Islamic leftist students stormed the U.S. Embassy in Tehran and took 69 people hostage. Seventeen of them were released at various times, but the remaining 52 remained captive for 444 days.
In November 1979, Pakistani students, enraged by a radio report claiming that the United States had bombed the Masjid al-Haram, Islam’s holy site at Mecca, stormed the U.S. embassy in Islamabad, and burned it to the ground. Grand Mosque had suffered a terrorist attack, but the U.S. was not involved. The diplomats survived by hiding in a reinforced area, though Marine Security Guard Steve Crowley, 20; another American, Army Warrant Officer Bryan Ellis, 29; and two Pakistan staff members were killed in the attack.
WINTER OLYMPICS 1980
February 13—24, 1980
The New York National Guard was used in support of the 1980 Winter Olympic Games in Lake Placid. Among its various duties, the New York National Guard was tasked with providing medical assistance and directing traffic during the games.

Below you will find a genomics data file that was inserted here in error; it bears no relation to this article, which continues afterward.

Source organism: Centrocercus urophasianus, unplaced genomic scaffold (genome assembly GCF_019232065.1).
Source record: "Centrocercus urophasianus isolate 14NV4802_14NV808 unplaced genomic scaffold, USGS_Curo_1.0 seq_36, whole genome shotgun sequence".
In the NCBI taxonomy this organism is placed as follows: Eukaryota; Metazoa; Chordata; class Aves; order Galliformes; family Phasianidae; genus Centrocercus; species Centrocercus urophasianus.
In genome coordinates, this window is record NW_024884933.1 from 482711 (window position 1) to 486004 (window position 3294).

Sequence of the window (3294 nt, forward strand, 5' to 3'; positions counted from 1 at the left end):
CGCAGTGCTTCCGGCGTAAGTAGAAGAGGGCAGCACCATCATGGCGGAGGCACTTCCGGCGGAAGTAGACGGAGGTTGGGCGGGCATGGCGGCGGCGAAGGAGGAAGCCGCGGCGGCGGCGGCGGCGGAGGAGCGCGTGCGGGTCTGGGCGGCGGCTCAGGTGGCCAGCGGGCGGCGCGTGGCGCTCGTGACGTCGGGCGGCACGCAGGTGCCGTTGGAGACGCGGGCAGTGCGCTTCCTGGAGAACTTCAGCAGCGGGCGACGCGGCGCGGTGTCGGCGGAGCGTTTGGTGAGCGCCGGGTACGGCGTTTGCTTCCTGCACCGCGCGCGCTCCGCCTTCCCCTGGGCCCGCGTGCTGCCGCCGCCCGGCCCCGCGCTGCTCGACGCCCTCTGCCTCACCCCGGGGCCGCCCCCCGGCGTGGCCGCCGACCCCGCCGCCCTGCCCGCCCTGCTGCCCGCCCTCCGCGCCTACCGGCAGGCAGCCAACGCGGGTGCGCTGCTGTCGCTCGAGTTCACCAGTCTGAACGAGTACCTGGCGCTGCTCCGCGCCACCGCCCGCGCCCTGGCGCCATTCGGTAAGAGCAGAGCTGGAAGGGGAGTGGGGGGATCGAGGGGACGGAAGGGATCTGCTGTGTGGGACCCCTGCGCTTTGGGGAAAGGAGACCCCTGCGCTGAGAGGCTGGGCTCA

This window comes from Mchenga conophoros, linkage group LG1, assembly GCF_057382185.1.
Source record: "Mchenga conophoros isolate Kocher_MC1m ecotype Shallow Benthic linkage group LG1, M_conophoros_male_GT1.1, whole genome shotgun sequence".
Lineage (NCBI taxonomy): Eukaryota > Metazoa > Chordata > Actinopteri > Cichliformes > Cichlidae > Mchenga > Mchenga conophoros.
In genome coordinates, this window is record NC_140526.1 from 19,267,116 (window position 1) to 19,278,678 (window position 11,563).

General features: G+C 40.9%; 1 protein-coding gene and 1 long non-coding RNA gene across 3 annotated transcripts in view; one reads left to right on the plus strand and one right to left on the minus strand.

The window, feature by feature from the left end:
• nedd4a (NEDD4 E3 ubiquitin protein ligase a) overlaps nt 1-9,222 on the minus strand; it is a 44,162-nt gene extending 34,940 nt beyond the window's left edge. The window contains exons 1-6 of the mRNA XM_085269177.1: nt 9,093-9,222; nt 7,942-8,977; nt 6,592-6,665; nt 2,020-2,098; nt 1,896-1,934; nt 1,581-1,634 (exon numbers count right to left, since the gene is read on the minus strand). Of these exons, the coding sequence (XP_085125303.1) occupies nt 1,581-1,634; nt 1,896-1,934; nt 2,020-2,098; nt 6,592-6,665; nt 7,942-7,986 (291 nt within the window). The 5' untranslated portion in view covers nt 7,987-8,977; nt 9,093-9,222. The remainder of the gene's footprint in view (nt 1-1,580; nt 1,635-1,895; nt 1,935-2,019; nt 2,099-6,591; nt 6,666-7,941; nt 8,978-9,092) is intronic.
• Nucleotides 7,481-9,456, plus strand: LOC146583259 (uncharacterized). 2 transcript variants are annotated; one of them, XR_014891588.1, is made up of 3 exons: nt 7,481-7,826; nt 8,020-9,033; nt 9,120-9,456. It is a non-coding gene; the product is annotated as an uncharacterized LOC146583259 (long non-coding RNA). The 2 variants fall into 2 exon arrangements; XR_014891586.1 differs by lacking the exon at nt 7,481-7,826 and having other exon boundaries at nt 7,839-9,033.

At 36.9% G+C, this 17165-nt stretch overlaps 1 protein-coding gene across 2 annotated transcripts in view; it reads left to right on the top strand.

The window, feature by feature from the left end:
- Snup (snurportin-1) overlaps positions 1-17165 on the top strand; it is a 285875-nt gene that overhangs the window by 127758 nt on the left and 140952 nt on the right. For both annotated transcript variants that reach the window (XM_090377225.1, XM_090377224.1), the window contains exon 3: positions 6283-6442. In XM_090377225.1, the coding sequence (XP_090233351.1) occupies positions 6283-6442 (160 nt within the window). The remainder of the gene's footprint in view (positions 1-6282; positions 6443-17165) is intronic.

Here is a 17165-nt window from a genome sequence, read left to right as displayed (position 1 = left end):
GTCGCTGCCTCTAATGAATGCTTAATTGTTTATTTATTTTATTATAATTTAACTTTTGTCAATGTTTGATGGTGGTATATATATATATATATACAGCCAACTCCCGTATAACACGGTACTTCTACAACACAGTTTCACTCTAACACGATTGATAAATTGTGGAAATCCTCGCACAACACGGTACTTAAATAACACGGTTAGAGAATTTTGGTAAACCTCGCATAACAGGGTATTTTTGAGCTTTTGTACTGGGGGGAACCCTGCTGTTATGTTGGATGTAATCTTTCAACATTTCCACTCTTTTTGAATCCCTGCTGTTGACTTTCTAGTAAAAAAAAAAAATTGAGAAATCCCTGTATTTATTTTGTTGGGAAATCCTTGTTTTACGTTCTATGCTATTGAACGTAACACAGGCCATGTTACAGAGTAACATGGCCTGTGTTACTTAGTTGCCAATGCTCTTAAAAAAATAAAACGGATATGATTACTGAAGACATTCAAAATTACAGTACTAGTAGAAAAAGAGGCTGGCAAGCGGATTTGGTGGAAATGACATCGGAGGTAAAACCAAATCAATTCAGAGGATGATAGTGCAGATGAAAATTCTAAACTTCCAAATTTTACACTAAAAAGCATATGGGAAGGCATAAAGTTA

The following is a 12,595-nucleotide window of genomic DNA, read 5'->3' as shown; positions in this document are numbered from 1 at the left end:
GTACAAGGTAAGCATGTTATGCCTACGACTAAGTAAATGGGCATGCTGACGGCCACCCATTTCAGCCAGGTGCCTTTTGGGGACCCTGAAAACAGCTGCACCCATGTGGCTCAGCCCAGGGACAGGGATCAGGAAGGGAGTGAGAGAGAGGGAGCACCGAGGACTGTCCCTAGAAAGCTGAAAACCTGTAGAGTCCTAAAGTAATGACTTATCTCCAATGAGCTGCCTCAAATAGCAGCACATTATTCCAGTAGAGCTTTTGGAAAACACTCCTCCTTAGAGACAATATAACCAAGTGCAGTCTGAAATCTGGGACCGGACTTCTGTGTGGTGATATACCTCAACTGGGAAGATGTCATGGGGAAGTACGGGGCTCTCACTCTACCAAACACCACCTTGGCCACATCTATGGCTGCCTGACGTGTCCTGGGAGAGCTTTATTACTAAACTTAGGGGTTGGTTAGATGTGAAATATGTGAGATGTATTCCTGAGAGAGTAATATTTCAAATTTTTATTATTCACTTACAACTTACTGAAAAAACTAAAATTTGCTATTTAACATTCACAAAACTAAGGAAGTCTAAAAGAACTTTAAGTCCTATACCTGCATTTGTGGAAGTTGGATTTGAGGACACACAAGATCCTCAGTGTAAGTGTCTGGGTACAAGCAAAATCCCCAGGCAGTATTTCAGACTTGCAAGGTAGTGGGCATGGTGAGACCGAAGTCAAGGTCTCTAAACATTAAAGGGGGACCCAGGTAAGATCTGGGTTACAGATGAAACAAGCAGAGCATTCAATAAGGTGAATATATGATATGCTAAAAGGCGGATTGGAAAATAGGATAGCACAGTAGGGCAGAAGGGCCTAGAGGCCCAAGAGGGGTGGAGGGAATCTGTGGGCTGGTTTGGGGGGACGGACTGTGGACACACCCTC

Americans were taken hostage when militant students of radical Islam stormed the U.S. Embassy in Tehran. Shortly thereafter, U.S. President Jimmy Carter ordered a complete embargo of Iranian oil; stronger economic embargoes followed. On April 8, 1980, Carter severed diplomatic relations with Iran after negotiations for the hostages’ release failed.